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Portal:Energy

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The Energy Portal
Welcome to Wikipedia's Energy portal, your gateway to energy. This portal is aimed at giving you access to all energy related topics in all of its forms.
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Introduction

Energy Arc (central electrode of a Plasma Lamp).jpg
A plasma lamp, using electrical energy to create plasma, light, heat, movement and a faint sound

In physics, energy (from Ancient Greek: ἐνέργεια, enérgeia, “activity”) is the quantitative property that is transferred to a body or to a physical system, recognizable in the performance of work and in the form of heat and light. Energy is a conserved quantity—the law of conservation of energy states that energy can be converted in form, but not created or destroyed. The unit of measurement for energy in the International System of Units (SI) is the joule (J).

Common forms of energy include the kinetic energy of a moving object, the potential energy stored by an object (for instance due to its position in a field), the elastic energy stored in a solid object, chemical energy associated with chemical reactions, the radiant energy carried by electromagnetic radiation, and the internal energy contained within a thermodynamic system. All living organisms constantly take in and release energy.

Due to mass–energy equivalence, any object that has mass when stationary (called rest mass) also has an equivalent amount of energy whose form is called rest energy, and any additional energy (of any form) acquired by the object above that rest energy will increase the object's total mass just as it increases its total energy.

Human civilization requires energy to function, which it gets from energy resources such as fossil fuels, nuclear fuel, or renewable energy. The Earth's climates and ecosystems have processes that are driven either by the energy the planet receives from the Sun or by geothermal energy. (Full article...)

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Climate Change 2007, the fourth report of the United Nations Intergovernmental Panel on Climate Change (IPCC) to evaluate the risks of global warming since 1990, is being published in sections throughout 2007. Prior to publishing, the report - which is the combined work of hundreds of experts - is reviewed by representatives from many of the world's governments.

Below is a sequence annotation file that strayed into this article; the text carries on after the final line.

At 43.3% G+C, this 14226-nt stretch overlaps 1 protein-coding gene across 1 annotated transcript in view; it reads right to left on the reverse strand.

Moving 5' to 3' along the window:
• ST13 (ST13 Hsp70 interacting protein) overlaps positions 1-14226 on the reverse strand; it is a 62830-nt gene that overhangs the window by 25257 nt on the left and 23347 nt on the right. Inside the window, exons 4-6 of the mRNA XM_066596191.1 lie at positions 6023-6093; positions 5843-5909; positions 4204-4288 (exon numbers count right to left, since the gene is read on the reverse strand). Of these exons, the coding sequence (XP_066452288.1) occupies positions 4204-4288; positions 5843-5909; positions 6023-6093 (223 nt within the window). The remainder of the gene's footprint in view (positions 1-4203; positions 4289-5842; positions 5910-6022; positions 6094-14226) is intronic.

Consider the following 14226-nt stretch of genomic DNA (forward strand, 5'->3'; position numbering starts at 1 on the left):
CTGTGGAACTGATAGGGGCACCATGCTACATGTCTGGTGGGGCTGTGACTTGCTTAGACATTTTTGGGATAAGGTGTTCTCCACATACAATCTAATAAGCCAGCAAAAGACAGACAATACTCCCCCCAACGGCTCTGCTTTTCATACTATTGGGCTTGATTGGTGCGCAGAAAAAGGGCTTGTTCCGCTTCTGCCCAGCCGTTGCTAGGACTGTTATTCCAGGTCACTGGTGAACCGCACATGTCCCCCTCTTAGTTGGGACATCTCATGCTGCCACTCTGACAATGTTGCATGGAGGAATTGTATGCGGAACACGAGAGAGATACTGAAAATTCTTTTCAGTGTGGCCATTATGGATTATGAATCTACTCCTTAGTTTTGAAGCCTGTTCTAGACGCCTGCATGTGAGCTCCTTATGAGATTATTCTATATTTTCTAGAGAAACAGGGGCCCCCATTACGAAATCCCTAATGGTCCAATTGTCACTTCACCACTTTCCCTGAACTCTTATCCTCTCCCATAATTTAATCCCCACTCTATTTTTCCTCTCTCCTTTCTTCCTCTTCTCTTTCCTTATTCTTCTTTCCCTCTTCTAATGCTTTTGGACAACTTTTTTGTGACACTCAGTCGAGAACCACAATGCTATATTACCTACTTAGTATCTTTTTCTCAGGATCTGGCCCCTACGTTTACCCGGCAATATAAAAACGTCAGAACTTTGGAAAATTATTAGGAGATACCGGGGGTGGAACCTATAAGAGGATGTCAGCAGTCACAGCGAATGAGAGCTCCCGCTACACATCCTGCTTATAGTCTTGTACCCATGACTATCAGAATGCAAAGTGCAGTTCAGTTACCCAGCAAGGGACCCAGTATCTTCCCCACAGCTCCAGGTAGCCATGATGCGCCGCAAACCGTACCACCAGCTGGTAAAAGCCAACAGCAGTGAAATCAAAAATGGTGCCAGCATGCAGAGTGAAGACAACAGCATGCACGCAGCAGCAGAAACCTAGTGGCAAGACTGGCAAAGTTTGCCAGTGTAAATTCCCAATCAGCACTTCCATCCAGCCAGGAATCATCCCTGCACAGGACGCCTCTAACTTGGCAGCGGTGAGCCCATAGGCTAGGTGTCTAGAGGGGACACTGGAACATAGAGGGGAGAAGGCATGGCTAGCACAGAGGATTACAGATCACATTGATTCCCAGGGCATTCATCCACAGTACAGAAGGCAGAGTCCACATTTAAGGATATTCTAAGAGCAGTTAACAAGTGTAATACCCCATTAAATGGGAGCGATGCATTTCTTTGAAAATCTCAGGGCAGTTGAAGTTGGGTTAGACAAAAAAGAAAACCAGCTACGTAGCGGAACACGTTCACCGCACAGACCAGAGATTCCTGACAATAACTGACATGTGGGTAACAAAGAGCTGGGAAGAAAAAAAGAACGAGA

Due to the accumulation of evidence, the report goes further than previous reports by stating that 'warming of the climate system is unequivocal'. It goes on to say that 'most of the observed increase in globally averaged temperatures since the mid-20th century is 'very likely' due to the observed increase in anthropogenic greenhouse gas concentrations'. Fossil fuel use is given as the primary source of the increase in atmospheric carbon dioxide, with the increase in methane being very likely caused by a combination of agricultural practices and fossil fuel use.

Based on an analysis of computer climate models, the report states that average surface temperatures will rise during this century, most likely between 1.1 to 4.3°C (5.2 to 11.5 °F), depending on the mitigation actions taken. Excluding the effects of ice sheet flow, they also predict a sea level rise of 18 to 26 cm (7 to 23 inches), more heat waves and more heavy rain. An increase in areas affected by droughts, in the intensity of tropical cyclones and in extreme high tides is also likely. The IPCC believe that stabilization of greenhouse gas concentrations is possible at a reasonable cost, with stabilization between 445 and 535 ppm costing less than 3% of global GDP. They do warn, however, that a 'large shift in the pattern of investment' is required.

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Did you know?

  • Despite declines in production in recent years, Victoria still produces almost 20% of Australia's crude oil?
  • 4.26 million tonnes of the sun are converted to energy every second by nuclear fusion?

Selected biography

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John Davison Rockefeller, Sr. (July 8, 1839 – May 23, 1937) was a controversial American industrialist who revolutionized the oil industry and defined the structure of modern philanthropy. He is often regarded as the richest person in history.

Rockefeller founded the Standard Oil Company in 1870 and ran it until he retired in the late 1890s. He continued to retain his stock and his title as president until 1911, when the company was broken up for carrying out illegal monopoly practices. The new companies formed included the predecessors of Conoco, Amoco, Chevron, Esso, Mobil and Sohio. Rockefeller, who had rarely sold shares, owned stock in all of them. As gasoline had grown in importance his wealth had soared and he became the world's richest man and the first billionaire.

Rockefeller's fortune was used to create the modern systematic approach of targeted philanthropy with foundations that had a major impact on medicine, education, and scientific research. His foundations pioneered the development of medical research, and was instrumental in the eradication of hookworm and yellow fever. At his death, at the age of 98, Rockefeller's remaining fortune was estimated at $1.4 billion. As a percentage of the United States economy, no other American fortune has ever come close.

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